People generally spend about 25% of their day being physically active.

The Sensewear Armband System measures a more complete matrix of characteristics, and is therefore able to give you a better picture of how many calories you’re really burning all day, every day.

The Opinions

Comments from Medical Thought Leaders. A few words of praise from our best critics – the physicians and scientists that have used BodyMedia products first-hand. 

“The band is revolutionary in its ability to give quality, relevant 24 hour information about your client’s physical life. You can present them with the hard facts about how often they sleep, move and sit. More importantly you can analyse the quality of that activity. Getting them to understand things like their sleep efficiency and the amount of sedentary versus moderate activity are invaluable in creating meaningful programs for progression.” 

Anna-Louise Bouvier Physiotherapist Founder and Executive Director of PhysiociseTM Author of the new book, The Feel Good Body. Anna-Louise has been using the Armband extensively for an ABC science documentary which will be screened in October 2010.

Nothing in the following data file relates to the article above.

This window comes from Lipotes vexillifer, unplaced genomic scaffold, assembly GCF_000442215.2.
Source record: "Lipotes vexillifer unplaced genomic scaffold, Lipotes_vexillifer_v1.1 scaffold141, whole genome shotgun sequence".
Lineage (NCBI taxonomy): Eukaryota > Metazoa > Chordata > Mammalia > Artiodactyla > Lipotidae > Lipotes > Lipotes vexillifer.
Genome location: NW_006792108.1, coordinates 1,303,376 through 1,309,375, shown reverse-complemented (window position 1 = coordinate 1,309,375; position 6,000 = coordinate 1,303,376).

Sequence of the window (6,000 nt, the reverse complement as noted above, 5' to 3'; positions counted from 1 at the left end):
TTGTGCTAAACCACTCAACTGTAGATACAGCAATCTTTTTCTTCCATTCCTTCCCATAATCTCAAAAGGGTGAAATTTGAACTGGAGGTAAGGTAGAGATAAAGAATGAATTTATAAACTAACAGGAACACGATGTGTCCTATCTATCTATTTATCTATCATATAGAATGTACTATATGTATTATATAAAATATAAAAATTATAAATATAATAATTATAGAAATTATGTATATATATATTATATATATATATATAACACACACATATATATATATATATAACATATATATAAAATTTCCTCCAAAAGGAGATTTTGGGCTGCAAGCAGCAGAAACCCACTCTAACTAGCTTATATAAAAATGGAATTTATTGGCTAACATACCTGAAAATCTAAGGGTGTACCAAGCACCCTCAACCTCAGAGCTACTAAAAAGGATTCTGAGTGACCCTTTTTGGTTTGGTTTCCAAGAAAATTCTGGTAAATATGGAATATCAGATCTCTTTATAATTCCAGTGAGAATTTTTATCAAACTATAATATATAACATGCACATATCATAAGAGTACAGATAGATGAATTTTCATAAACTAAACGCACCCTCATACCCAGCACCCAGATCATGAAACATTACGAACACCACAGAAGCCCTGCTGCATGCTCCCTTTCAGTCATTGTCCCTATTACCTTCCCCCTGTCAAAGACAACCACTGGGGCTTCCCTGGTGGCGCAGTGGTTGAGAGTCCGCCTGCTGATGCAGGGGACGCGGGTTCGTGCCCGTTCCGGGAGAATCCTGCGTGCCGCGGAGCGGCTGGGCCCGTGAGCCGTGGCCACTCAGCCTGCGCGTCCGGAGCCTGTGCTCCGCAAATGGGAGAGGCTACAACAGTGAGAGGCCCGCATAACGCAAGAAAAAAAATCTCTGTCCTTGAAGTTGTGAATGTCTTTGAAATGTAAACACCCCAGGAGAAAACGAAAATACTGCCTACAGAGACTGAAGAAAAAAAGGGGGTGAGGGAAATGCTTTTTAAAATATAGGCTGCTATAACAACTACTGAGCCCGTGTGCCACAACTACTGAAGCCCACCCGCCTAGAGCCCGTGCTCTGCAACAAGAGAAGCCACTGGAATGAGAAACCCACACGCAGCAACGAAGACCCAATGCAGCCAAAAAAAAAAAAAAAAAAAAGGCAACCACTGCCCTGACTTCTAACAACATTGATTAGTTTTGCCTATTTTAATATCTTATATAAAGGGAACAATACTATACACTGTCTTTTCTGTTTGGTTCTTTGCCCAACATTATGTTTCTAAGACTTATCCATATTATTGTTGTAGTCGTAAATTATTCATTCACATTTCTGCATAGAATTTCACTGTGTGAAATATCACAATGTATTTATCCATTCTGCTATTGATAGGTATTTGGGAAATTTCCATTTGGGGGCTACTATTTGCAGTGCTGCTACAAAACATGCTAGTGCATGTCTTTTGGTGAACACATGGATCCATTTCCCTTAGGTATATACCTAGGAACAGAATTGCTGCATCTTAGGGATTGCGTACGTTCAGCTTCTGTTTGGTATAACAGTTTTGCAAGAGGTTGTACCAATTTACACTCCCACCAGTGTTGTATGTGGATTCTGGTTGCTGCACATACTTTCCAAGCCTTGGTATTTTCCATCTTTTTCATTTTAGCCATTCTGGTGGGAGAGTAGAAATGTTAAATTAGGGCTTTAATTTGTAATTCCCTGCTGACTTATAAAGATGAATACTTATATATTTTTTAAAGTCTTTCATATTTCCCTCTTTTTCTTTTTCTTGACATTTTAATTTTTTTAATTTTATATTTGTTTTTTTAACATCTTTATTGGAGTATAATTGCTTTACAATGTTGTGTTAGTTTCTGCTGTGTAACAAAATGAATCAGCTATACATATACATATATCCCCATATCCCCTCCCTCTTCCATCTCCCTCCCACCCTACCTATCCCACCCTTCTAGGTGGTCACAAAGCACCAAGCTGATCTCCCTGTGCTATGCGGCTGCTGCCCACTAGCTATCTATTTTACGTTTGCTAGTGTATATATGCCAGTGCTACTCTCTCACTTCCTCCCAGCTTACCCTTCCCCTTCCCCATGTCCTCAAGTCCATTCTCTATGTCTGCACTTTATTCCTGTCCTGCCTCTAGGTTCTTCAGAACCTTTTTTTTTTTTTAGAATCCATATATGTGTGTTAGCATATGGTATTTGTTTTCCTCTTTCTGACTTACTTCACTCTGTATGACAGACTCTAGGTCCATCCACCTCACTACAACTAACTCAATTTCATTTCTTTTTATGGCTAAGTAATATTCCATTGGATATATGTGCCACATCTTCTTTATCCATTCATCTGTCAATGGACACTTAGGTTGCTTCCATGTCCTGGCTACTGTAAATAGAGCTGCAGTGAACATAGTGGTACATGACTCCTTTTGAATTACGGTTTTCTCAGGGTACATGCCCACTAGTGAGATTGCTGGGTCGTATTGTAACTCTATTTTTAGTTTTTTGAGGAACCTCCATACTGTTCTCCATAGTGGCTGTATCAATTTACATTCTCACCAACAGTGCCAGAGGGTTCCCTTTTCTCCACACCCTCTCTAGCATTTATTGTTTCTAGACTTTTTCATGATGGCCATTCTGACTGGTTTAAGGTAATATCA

“The technology being developed by BodyMedia is state-of-the-art. It provides the opportunity to finally have a technique to accurately assess free-living energy expenditure

John Jakicic, Ph.D.
Associate Professor
Director, Physical Activity and
Weight Management Research Center University of Pittsburgh
Department of HPRED 

Our center, which studies and treats obesity and alimentary behavior diseases, is finding many benefits in using the Armband for optimizing the therapeutic path we apply in rehabilitating these subjects. The nutritional chronobiological analysis of energy expenditure, the assessment of spontaneous and programmed physical activity, and the follow-up of these parameters were, in fact, difficult to evaluate before we acquired the Armband system.”

De Cristofaro, M.D.
Director, Regional Center for Nutritional Diseases
Giulianova Hospital
Teramo, Italy